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Banning or censoring books has been debated for years. A new Harris Poll shows, however, that a majority of Americans think no books should be banned completely (56%) while fewer than one in five say there are books which should be banned (18%); a quarter are not at all sure (26%). The older and less educated people are, the more likely they are to say that there are some books which should be banned completely. Opinions on banning books are linked to political philosophy: almost three quarters of Liberals (73%) say no books should be banned, compared to six in ten Moderates (60%) but only two in five Conservatives (41%) who say no books should be banned.
Article opens with some mention of the power and speed with which social media operates. The article then continues: A news item suddenly creates an opportunity, or a celebrity meltdown jeopardizes a planned book. And in the sudden viral spread of a headline, facts are often the first casualty.
At Running Press, we faced this firsthand just last week. Third-party error and miscommunication went viral and led to the spread of untrue accusations of intolerance and censorship.
Sir Ben Kingsley in a universally acclaimed bio-epic? Definitely not this time around.
Joseph Lelyveld's new biography of Mahatma Gandhi, Great Soul: Mahatma Gandhi And His Struggle With India hasn't even hit bookstores in India, but it has already unleashed a firestorm of controversy.
The state of Gujarat, where the icon of the Indian Independence movement was born, has already banned the book. There are some Indian leaders now calling for a national boycott of Great Soul, the latest work by the Pulitzer Prize-winning journalist who once covered India for The New York Times.
There is an article in the Monday Guardian, "Banned books return to shelves in Egypt and TunisiaWorks by censored authors available again in wake of revolutions." by Benedicte Page. It talks about how books banned in Tunisia and Egypt by the repressive government are now appearing in bookstores and other locations.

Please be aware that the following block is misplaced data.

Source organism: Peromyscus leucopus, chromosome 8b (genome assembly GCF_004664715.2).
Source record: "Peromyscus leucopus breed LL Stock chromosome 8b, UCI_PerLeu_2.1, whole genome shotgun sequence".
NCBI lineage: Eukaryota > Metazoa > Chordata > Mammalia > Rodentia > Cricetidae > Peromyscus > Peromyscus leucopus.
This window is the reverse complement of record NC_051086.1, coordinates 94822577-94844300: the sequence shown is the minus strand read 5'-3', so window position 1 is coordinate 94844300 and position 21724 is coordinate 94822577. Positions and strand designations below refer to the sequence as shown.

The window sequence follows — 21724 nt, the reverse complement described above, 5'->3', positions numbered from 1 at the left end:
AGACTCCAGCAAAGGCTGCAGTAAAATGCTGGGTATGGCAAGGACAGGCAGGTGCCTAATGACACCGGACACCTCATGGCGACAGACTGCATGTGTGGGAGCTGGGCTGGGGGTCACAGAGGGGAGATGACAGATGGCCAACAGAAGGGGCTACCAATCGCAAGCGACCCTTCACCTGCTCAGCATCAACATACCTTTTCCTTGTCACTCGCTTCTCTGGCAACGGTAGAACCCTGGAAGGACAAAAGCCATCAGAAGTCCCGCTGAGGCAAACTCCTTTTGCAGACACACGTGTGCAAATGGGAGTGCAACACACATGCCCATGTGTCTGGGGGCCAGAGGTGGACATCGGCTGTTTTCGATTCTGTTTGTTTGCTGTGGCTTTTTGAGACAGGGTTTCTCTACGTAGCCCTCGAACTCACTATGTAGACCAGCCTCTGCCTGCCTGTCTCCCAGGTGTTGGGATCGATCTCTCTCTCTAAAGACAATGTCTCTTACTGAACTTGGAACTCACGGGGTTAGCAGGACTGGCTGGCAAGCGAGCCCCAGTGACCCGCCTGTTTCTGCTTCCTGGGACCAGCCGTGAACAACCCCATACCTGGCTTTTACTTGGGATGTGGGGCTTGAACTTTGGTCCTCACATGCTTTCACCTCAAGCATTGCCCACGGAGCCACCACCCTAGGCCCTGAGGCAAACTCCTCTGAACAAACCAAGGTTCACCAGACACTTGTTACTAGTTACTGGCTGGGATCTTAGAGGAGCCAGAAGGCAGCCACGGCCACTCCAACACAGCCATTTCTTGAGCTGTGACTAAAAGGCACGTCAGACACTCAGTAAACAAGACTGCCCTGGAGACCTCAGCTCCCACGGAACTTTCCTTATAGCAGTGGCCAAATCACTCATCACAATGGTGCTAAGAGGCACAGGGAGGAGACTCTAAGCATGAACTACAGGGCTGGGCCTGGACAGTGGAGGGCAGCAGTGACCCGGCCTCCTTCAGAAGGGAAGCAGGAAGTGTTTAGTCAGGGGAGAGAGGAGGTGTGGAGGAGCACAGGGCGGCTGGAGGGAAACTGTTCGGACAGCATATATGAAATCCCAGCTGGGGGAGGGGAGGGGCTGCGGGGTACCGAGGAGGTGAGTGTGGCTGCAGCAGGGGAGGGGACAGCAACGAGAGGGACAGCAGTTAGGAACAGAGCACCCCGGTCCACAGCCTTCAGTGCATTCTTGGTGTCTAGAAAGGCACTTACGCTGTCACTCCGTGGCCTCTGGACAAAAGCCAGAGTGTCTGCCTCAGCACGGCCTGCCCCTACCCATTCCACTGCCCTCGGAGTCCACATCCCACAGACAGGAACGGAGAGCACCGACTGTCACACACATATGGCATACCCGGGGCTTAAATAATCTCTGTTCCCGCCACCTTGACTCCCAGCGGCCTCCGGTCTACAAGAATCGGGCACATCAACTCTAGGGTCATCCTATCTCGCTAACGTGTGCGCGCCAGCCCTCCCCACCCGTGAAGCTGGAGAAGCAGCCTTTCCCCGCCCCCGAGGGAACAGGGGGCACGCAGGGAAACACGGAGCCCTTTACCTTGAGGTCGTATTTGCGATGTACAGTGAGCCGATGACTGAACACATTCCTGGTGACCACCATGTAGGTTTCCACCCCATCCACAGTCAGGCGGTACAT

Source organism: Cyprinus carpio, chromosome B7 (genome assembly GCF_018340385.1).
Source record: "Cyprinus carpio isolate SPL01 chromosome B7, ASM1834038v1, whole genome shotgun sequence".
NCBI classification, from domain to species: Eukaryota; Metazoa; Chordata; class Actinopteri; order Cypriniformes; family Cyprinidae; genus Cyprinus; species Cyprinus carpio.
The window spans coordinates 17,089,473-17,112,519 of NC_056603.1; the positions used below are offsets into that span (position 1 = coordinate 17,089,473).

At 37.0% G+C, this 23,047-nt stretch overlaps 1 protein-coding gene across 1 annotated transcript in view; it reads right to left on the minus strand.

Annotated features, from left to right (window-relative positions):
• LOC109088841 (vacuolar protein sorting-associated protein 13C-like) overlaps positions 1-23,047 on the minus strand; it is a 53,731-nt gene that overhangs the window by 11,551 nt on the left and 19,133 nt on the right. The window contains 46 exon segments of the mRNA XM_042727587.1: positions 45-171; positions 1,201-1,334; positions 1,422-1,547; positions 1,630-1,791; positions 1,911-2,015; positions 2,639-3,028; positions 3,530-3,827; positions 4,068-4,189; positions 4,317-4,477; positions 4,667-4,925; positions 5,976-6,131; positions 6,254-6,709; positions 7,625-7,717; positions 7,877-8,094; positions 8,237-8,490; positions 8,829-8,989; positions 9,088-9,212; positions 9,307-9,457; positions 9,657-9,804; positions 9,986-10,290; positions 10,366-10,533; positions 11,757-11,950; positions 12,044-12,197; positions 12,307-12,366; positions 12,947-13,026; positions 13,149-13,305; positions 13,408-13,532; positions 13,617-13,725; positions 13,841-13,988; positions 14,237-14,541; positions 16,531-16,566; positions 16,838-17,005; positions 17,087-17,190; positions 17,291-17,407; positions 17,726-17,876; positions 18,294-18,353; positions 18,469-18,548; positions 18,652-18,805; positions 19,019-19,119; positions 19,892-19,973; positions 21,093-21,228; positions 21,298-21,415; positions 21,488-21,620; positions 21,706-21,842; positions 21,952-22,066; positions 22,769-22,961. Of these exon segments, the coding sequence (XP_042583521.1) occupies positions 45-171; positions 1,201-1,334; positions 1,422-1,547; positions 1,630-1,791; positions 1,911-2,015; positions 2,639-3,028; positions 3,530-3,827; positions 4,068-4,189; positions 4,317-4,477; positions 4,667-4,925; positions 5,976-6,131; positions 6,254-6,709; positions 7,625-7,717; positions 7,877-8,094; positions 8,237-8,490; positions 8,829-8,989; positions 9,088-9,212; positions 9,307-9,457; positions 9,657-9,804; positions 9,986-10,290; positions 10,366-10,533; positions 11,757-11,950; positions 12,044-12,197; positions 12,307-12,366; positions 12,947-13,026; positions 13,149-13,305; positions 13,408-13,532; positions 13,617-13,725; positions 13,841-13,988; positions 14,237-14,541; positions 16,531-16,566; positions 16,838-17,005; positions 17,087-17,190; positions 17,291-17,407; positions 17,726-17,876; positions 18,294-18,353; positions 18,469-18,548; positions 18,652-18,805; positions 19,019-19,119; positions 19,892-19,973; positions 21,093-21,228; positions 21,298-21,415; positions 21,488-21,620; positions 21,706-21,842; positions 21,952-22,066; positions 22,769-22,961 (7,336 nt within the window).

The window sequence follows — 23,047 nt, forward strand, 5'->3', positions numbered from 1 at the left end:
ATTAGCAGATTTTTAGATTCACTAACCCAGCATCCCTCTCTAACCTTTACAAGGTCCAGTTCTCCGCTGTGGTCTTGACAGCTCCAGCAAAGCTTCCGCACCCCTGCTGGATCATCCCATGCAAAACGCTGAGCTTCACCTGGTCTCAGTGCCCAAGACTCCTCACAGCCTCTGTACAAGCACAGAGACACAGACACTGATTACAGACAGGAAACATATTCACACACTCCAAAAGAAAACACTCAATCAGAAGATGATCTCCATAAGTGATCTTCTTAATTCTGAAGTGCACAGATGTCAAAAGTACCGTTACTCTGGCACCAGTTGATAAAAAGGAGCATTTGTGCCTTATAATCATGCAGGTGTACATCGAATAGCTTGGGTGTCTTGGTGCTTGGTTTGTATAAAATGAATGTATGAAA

"Alexis Krikorian, director of the Freedom to Publish programme at the IPA, said the emergence of these and other formerly banned books within Tunisia was "very good news". Whether censorship still existed with regard to new titles was a separate issue, he added, but it was likely that the legal submission procedure, which under the old regime had been misused to block books at their printers, "no longer applies".
Anecdotal reports are also emerging of once suppressed titles appearing for impromptu sale on street corners and newspaper kiosks across Egypt. Salwa Gaspard of joint English/Arabic language publisher Saqi Books said accounts in the Arabic press told of books that had been hidden for years in private basements now once more seeing the light of day.
Cairo is also to hold a book fair in Tahrir Square – the focus for protests against former president Hosni Mubarak – at the end of March, according to Trevor Naylor of the American University of Cairo Press bookshop, which is based in the square. Naylor told the Bookseller that the event had been planned in the wake of the cancelled Cairo Book Fair, which was abandoned in January in the face of growing political unrest. -- Read More
From The Irish Times:
LOOKING OUT the window of her bookshop on Avenue Bouguiba, where two dozen curious faces are pressed against the pane to catch a glimpse at her latest display, Selma Jabbes is a picture of quiet satisfaction.
The crowds outside the Al Kitab bookshop are staring at a selection of newly arrived titles under the heading Livres interdits , a selection of books banned under the regime of deposed president Zine al-Abidine Ben Ali and now freely available for the first time.
Most concern Ben Ali, his wife Leila Trabelsi, political repression, Islamism and corruption in the regime.
Al Kitab is still awaiting delivery of its first order of banned books from Europe; those in the window were donated by readers and put on display “to give an idea of how we suffered here”, says Jabbes, a softly-spoken woman greeted by name by many of her customers.